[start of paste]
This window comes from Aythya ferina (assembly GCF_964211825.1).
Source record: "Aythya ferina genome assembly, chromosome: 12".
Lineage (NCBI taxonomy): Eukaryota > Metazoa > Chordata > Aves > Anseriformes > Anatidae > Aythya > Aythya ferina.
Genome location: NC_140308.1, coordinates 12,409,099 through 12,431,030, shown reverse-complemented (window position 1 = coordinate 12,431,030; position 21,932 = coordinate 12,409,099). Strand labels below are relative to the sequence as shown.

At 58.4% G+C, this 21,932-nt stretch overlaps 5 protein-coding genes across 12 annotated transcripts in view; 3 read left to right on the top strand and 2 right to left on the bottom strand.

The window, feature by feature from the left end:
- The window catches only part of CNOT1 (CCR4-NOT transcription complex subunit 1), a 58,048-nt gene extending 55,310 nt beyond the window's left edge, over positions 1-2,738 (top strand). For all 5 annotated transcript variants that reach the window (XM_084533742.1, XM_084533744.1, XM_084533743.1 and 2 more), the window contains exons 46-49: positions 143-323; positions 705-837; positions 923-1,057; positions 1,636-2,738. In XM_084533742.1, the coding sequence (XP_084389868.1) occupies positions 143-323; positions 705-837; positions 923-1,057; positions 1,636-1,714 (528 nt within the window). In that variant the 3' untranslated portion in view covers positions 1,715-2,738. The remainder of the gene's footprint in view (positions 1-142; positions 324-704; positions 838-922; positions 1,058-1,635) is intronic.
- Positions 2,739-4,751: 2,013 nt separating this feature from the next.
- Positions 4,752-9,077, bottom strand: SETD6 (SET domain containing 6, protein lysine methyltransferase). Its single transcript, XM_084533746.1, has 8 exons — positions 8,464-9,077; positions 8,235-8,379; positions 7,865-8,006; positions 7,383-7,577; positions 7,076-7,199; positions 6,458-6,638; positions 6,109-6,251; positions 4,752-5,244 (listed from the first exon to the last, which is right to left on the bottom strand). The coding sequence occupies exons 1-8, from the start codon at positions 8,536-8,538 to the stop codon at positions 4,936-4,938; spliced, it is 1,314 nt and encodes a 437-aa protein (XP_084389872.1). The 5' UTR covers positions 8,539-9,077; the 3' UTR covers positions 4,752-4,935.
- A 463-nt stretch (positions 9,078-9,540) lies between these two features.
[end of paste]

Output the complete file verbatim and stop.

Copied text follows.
This window comes from Aythya ferina (assembly GCF_964211825.1).
Source record: "Aythya ferina genome assembly, chromosome: 12".
Lineage (NCBI taxonomy): Eukaryota > Metazoa > Chordata > Aves > Anseriformes > Anatidae > Aythya > Aythya ferina.
Genome location: NC_140308.1, coordinates 12,409,099 through 12,431,030, shown reverse-complemented (window position 1 = coordinate 12,431,030; position 21,932 = coordinate 12,409,099). Strand labels below are relative to the sequence as shown.

At 58.4% G+C, this 21,932-nt stretch overlaps 5 protein-coding genes across 12 annotated transcripts in view; 3 read left to right on the top strand and 2 right to left on the bottom strand.

The window, feature by feature from the left end:
- The window catches only part of CNOT1 (CCR4-NOT transcription complex subunit 1), a 58,048-nt gene extending 55,310 nt beyond the window's left edge, over positions 1-2,738 (top strand). For all 5 annotated transcript variants that reach the window (XM_084533742.1, XM_084533744.1, XM_084533743.1 and 2 more), the window contains exons 46-49: positions 143-323; positions 705-837; positions 923-1,057; positions 1,636-2,738. In XM_084533742.1, the coding sequence (XP_084389868.1) occupies positions 143-323; positions 705-837; positions 923-1,057; positions 1,636-1,714 (528 nt within the window). In that variant the 3' untranslated portion in view covers positions 1,715-2,738. The remainder of the gene's footprint in view (positions 1-142; positions 324-704; positions 838-922; positions 1,058-1,635) is intronic.
- Positions 2,739-4,751: 2,013 nt separating this feature from the next.
- Positions 4,752-9,077, bottom strand: SETD6 (SET domain containing 6, protein lysine methyltransferase). Its single transcript, XM_084533746.1, has 8 exons — positions 8,464-9,077; positions 8,235-8,379; positions 7,865-8,006; positions 7,383-7,577; positions 7,076-7,199; positions 6,458-6,638; positions 6,109-6,251; positions 4,752-5,244 (listed from the first exon to the last, which is right to left on the bottom strand). The coding sequence occupies exons 1-8, from the start codon at positions 8,536-8,538 to the stop codon at positions 4,936-4,938; spliced, it is 1,314 nt and encodes a 437-aa protein (XP_084389872.1). The 5' UTR covers positions 8,539-9,077; the 3' UTR covers positions 4,752-4,935.
- A 463-nt stretch (positions 9,078-9,540) lies between these two features.